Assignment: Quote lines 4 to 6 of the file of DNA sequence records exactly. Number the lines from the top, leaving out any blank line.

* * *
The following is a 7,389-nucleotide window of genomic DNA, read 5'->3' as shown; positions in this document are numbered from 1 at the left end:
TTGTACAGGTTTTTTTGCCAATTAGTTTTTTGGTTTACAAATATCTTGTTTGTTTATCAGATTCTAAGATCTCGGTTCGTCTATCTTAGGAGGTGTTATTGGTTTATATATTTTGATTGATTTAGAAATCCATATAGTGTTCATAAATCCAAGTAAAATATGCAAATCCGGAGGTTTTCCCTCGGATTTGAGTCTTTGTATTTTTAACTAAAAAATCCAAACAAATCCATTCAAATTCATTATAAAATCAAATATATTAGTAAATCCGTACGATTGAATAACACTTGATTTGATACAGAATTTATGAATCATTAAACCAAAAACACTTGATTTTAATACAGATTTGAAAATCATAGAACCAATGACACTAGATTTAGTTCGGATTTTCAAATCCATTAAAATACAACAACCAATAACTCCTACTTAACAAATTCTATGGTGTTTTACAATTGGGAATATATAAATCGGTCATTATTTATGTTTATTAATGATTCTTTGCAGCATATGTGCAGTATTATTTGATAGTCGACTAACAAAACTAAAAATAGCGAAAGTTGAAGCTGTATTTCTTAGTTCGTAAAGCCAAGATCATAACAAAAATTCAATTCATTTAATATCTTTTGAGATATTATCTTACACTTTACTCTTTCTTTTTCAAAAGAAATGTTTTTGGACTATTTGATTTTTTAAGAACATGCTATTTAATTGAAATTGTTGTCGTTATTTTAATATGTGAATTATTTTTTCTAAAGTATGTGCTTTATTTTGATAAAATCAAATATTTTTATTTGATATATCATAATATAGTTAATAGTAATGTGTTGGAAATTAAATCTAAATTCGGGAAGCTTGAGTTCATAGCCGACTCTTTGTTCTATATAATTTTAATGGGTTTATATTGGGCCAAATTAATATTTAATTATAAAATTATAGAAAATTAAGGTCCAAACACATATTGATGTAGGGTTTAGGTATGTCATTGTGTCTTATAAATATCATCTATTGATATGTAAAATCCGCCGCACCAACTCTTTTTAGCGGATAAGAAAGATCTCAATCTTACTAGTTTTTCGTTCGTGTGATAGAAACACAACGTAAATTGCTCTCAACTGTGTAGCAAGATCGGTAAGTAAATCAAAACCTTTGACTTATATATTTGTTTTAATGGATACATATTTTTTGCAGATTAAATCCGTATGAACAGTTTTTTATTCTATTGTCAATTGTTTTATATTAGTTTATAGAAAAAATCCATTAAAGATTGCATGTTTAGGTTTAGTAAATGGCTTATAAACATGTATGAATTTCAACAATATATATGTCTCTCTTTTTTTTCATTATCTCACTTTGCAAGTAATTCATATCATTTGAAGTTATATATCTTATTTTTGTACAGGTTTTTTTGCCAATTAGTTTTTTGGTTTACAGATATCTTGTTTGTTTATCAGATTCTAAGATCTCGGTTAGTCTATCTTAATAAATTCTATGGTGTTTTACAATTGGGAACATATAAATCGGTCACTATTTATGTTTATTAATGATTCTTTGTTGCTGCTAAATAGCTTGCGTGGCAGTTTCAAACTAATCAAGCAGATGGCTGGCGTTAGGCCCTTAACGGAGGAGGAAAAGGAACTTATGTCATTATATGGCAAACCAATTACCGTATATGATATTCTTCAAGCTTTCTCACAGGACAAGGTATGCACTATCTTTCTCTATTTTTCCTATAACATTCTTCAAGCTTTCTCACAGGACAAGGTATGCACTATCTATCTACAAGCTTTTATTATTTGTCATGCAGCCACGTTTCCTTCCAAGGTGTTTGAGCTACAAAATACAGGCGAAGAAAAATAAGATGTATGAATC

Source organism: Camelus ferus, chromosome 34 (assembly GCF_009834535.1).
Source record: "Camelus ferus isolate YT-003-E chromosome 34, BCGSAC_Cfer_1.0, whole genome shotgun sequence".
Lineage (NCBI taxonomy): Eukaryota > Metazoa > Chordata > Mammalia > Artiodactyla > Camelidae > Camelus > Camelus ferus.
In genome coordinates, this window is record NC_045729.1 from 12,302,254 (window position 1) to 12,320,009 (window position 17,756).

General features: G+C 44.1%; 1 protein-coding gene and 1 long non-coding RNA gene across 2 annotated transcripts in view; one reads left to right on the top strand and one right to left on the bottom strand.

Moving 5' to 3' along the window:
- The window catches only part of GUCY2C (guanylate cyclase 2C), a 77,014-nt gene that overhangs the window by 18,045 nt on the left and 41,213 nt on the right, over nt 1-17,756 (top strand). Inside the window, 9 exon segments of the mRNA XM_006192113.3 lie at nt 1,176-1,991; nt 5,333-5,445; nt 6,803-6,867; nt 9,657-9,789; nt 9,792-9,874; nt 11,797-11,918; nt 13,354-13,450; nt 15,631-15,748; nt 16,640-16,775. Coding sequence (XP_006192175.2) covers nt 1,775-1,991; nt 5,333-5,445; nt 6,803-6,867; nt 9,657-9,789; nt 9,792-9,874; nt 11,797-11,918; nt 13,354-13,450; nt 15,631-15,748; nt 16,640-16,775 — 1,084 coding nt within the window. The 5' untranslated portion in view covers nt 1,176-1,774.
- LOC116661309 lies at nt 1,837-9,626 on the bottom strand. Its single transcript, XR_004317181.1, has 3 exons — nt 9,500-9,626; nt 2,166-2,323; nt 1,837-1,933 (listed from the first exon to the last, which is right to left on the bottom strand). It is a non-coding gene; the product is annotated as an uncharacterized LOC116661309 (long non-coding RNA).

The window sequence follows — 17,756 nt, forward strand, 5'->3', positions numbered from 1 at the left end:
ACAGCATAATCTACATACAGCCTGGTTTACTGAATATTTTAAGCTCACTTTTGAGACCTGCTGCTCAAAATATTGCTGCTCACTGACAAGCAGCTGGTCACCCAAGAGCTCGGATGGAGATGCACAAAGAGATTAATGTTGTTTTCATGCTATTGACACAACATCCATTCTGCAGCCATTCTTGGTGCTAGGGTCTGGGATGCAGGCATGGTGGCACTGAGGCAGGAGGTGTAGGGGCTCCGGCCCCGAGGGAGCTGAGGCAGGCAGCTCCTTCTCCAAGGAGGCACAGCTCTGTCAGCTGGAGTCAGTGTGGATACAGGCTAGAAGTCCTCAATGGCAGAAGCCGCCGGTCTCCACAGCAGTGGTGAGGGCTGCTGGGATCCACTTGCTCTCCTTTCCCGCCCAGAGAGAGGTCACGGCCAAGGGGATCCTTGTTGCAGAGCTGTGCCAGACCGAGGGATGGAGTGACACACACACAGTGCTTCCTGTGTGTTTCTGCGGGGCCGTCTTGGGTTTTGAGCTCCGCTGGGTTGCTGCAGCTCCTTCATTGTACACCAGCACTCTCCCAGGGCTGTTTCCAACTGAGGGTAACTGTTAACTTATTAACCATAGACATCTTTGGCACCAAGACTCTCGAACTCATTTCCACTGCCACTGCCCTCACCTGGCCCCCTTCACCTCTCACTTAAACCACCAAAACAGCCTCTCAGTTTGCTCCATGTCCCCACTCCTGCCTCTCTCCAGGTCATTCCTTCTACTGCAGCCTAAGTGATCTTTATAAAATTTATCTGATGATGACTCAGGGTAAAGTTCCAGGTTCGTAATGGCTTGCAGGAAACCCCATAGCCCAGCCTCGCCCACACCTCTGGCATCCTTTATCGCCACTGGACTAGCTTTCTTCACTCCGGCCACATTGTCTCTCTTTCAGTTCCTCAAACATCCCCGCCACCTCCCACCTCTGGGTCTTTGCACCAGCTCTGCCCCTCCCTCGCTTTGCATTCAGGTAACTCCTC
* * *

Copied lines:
Source record: "Camelus ferus isolate YT-003-E chromosome 34, BCGSAC_Cfer_1.0, whole genome shotgun sequence".
Lineage (NCBI taxonomy): Eukaryota > Metazoa > Chordata > Mammalia > Artiodactyla > Camelidae > Camelus > Camelus ferus.
In genome coordinates, this window is record NC_045729.1 from 12,302,254 (window position 1) to 12,320,009 (window position 17,756).